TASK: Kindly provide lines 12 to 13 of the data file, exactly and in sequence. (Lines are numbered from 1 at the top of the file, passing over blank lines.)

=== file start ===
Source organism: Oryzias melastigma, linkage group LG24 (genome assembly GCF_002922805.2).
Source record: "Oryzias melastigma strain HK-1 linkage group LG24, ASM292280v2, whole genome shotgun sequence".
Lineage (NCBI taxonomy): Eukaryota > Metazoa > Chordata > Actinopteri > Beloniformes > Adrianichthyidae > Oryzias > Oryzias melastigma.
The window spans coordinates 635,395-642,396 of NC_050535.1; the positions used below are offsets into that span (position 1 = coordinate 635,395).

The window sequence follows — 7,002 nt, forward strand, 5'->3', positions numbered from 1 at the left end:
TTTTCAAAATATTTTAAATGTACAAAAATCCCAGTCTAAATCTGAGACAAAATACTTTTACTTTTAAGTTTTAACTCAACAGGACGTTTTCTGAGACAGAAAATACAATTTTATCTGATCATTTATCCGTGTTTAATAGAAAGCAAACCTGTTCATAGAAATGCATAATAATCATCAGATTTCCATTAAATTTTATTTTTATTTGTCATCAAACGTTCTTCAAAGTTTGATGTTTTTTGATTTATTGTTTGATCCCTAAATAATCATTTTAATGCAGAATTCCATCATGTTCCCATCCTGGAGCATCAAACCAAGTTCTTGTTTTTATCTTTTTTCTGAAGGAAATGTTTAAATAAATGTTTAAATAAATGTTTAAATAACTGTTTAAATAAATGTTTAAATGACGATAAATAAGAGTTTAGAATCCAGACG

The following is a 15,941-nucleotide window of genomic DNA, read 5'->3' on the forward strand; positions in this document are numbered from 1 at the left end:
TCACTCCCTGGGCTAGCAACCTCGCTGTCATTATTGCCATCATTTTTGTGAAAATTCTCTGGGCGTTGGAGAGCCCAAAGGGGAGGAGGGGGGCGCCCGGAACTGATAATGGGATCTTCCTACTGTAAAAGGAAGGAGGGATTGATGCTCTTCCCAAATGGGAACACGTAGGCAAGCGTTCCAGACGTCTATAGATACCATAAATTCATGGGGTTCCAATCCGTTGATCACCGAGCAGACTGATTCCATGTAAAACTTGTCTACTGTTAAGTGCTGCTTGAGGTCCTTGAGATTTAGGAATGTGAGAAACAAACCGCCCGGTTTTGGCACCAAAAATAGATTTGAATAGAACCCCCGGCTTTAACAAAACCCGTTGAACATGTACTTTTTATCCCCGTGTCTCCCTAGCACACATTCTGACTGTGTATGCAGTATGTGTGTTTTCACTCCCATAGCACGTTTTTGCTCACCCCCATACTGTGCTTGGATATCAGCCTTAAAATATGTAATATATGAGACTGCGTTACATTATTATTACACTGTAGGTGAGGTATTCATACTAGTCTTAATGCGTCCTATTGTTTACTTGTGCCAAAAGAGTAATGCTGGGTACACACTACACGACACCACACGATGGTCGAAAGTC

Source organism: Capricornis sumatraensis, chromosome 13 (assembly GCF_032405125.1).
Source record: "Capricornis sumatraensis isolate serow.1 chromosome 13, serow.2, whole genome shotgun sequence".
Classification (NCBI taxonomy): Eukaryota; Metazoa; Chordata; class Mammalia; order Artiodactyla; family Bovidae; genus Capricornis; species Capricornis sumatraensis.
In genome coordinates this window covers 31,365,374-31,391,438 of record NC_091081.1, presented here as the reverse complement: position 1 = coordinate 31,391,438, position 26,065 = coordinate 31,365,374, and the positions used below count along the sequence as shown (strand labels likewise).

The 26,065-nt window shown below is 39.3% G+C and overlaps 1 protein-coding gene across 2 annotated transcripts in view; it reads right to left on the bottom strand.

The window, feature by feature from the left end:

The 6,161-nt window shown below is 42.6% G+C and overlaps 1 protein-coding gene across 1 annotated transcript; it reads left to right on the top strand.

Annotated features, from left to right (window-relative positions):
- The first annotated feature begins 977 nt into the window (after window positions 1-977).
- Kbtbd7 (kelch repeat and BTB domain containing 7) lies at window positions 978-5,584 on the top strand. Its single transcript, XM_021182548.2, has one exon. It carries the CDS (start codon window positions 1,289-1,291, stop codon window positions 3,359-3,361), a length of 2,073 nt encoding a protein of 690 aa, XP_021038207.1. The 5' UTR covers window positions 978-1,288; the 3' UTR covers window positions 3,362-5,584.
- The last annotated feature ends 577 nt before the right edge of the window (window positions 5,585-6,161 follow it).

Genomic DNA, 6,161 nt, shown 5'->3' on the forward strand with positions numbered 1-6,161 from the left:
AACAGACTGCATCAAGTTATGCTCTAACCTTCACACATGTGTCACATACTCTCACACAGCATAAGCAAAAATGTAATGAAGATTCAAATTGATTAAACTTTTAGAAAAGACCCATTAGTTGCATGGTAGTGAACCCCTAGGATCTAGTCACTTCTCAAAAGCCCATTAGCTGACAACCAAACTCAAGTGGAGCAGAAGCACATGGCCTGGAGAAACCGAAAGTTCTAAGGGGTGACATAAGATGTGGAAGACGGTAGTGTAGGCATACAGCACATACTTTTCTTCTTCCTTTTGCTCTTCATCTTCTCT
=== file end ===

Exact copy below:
In genome coordinates this window covers 31,365,374-31,391,438 of record NC_091081.1, presented here as the reverse complement: position 1 = coordinate 31,391,438, position 26,065 = coordinate 31,365,374, and the positions used below count along the sequence as shown (strand labels likewise).

The 26,065-nt window shown below is 39.3% G+C and overlaps 1 protein-coding gene across 2 annotated transcripts in view; it reads right to left on the bottom strand.